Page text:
(Cipher:) The truth is that this matter cannot possibly be in worse plight (estragada) here. I have always said from the beginning that the Pope will never, if he can help it, consent to a Council. Muxetula and the rest entertained at first a different opinion, but now begin to be of my mode of thinking, owning that the whole matter is exceedingly disagreeable to the Pope. His Holiness, moreover, tells me that according to late advices from France the King has answered, or is about to answer, to Mr. de Prat (Praët) that he will certainly not come to Piacenza or to any other city of Italy. This and the insistance of the French about the marriage, the frequent interviews he (the Pope) has with Tarbes, &c, persuade me that there is some intrigue going on.
The Most Christian King, moreover, takes a particular interest in the affairs of the king of England, and is now doing all he can to promote his views here. Tarbes himself told me the other day that some expedient ought to be found by means of which the cause of England might be suspended so as not to drive the King to despair. I made a fit answer to such proposals on the part of Tarbes, who, I am told, has assured the Pope and others that this wretched matrimonial suit will ultimately cause the ruin of the World. The king of England (he said) must not be driven to despair, lest he should proceed to extremities, for in that case the Most Christian King, though much against his will, could not possibly abandon him. He (Tarbes) had already dissuaded his master from practically helping the king of England in certain measures he was contemplating, and which might have been seriously inconvenient. (fn. n7) His wish (he said) was to procure a commission for the cause to be sent out of the Roman Rota.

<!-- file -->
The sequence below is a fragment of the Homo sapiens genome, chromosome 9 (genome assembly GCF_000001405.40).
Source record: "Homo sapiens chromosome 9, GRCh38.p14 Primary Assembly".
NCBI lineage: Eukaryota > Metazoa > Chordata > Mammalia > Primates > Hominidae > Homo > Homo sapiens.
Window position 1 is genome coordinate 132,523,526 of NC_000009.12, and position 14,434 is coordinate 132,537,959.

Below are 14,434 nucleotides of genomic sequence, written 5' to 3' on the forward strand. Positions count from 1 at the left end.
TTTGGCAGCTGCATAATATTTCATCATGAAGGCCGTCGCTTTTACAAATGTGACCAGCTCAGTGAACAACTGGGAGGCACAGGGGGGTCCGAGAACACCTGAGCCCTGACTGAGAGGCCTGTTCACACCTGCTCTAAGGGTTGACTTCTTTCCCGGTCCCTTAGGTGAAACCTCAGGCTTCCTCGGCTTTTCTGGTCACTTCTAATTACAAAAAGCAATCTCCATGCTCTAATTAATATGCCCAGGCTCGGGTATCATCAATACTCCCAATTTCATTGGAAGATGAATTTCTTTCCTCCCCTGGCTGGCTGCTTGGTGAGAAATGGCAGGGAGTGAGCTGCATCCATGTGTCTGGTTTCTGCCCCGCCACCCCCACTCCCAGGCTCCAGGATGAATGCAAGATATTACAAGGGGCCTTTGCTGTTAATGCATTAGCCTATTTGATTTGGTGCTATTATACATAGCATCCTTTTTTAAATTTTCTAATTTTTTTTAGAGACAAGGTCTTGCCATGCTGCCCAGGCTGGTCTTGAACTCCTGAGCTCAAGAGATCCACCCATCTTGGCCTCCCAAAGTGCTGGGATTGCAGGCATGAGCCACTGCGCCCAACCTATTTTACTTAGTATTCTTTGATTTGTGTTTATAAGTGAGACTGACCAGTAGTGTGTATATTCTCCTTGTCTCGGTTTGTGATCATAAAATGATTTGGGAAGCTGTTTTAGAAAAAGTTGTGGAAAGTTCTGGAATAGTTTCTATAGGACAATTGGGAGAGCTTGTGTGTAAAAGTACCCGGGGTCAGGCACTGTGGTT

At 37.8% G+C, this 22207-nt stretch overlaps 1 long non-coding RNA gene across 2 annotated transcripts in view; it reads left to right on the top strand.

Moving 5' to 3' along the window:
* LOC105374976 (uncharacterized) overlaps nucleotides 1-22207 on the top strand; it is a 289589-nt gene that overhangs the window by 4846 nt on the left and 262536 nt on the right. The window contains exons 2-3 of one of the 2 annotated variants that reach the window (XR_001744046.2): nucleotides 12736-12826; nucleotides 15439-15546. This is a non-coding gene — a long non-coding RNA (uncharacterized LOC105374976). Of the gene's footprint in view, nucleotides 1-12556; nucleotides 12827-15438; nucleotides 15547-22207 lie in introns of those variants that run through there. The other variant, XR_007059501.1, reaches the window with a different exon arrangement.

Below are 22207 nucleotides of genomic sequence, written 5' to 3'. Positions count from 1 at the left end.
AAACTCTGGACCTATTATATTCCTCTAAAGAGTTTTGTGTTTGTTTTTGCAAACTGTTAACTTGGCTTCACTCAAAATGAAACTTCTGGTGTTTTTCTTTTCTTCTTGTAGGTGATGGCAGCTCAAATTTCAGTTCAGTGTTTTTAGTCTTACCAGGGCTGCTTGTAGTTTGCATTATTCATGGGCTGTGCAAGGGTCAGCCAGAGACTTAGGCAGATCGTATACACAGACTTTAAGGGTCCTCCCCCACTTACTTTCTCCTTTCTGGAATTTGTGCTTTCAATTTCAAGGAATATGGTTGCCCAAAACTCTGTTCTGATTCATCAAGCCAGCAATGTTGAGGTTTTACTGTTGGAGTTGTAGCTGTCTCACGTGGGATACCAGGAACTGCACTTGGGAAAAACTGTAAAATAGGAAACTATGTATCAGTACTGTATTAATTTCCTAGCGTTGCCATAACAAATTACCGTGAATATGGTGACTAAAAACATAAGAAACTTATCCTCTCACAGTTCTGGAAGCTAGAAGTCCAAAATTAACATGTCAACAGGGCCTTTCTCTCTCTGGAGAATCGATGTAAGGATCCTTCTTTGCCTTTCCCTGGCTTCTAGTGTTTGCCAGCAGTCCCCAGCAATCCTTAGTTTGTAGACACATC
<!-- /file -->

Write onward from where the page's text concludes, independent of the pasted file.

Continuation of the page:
Such is for the present the avowed purpose of the French. The better to carry out their end and deceive us they assert that a marriage is presently to be negotiated between a son of the Most Christian King and the princess of Wales (Mary), which in my opinion is not substantially true. Tried to answer as best I could these overtures of Tarbes, patronized as they seem to be by His Holiness; but perceiving my determination to execute Your Majesty's orders in every respect the Pope dropped the subject and there was no more said about it. Next day he (the Pope) told Miçer Andrea that perhaps it would be better not to grant expressly a delay in the proceedings but to go on with the suit slowly and with greater calm. " If in the meantime (said the Pope) the proposed marriage took effect the cause of itself would be settled (caheria de suyo)." Andrea, however, in reply to the Pope's overtures observed that Your Majesty had forces enough to settle the quarrel by yourself. "Not so much as you think (replied the Pope), for in the first place the Turk is sure to come down next year, and Tarbes has shewn me letters from the duke of Saxony and from the Landgrave [of Hesse] and others, announcing that some free cities have made offers to the Most Christian King from which I calculate that the Emperor may and will be in trouble."